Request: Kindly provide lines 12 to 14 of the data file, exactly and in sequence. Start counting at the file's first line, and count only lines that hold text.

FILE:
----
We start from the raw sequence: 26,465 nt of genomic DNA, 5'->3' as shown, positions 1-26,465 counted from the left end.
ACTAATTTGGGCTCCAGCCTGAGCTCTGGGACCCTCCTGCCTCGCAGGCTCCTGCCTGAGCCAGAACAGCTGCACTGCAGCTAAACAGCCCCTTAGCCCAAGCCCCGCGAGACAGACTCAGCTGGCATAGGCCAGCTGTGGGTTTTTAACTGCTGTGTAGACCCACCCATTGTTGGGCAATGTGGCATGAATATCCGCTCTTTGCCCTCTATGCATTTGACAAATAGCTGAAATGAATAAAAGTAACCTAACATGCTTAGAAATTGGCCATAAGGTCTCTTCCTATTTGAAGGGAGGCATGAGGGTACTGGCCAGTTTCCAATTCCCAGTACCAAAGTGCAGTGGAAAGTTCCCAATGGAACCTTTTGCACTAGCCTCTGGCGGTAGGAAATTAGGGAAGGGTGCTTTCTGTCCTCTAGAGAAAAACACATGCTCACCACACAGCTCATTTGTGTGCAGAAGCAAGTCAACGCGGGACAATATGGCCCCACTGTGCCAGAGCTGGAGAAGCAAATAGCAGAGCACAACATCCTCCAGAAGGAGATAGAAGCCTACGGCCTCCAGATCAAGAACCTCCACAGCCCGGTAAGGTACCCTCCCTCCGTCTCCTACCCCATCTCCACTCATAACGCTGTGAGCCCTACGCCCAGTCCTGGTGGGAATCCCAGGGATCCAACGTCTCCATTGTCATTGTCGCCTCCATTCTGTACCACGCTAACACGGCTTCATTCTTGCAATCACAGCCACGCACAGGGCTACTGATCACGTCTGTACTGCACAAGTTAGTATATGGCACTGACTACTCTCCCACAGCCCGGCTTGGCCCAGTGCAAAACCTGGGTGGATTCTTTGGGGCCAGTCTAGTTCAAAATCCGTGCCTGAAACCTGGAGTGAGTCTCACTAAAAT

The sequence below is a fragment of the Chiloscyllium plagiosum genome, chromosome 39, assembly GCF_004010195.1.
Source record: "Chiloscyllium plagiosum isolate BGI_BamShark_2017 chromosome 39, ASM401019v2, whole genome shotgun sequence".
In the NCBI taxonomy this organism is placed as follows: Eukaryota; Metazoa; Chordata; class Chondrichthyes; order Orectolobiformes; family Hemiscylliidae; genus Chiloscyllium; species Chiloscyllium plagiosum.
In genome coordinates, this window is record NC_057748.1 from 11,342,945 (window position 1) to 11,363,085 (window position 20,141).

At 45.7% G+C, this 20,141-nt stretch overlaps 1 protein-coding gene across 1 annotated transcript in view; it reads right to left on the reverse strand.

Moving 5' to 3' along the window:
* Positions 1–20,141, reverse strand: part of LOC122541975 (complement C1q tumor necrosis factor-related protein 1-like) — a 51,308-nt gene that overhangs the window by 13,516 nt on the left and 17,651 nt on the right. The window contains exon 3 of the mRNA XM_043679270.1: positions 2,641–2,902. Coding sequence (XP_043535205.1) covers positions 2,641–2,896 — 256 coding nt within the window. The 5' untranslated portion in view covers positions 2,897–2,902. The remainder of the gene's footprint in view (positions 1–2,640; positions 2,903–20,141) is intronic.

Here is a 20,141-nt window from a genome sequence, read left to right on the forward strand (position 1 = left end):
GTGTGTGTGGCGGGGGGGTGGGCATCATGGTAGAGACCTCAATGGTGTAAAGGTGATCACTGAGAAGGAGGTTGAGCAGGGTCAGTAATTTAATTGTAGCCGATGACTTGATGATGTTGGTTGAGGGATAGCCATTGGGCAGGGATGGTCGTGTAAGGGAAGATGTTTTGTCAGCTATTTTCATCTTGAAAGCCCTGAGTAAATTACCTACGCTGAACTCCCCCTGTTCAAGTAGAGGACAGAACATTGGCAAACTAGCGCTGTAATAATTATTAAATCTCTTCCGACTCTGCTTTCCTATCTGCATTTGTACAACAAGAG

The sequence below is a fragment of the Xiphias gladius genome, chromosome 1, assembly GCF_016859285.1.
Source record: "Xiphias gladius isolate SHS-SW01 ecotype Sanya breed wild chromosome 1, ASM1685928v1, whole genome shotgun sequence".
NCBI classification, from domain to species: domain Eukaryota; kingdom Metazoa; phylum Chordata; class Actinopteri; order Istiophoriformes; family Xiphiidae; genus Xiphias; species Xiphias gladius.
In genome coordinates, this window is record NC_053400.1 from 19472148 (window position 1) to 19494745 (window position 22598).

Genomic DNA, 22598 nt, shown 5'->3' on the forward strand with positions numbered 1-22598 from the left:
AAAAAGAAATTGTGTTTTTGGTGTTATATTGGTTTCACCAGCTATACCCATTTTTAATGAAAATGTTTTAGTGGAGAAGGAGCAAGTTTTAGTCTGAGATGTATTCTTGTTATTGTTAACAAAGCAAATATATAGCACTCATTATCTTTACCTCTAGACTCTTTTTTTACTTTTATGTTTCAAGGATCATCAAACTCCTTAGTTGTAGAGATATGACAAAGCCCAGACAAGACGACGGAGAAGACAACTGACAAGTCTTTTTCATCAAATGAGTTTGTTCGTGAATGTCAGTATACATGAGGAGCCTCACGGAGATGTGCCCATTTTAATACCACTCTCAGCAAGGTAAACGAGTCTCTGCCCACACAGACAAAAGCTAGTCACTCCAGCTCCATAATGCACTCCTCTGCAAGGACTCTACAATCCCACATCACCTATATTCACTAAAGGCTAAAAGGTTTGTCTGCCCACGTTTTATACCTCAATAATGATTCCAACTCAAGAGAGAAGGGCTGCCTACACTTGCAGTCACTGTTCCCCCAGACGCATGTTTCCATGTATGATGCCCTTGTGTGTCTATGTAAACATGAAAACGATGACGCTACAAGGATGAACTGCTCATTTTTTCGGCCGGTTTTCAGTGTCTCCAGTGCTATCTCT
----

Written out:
The sequence below is a fragment of the Xiphias gladius genome, chromosome 1, assembly GCF_016859285.1.
Source record: "Xiphias gladius isolate SHS-SW01 ecotype Sanya breed wild chromosome 1, ASM1685928v1, whole genome shotgun sequence".
NCBI classification, from domain to species: domain Eukaryota; kingdom Metazoa; phylum Chordata; class Actinopteri; order Istiophoriformes; family Xiphiidae; genus Xiphias; species Xiphias gladius.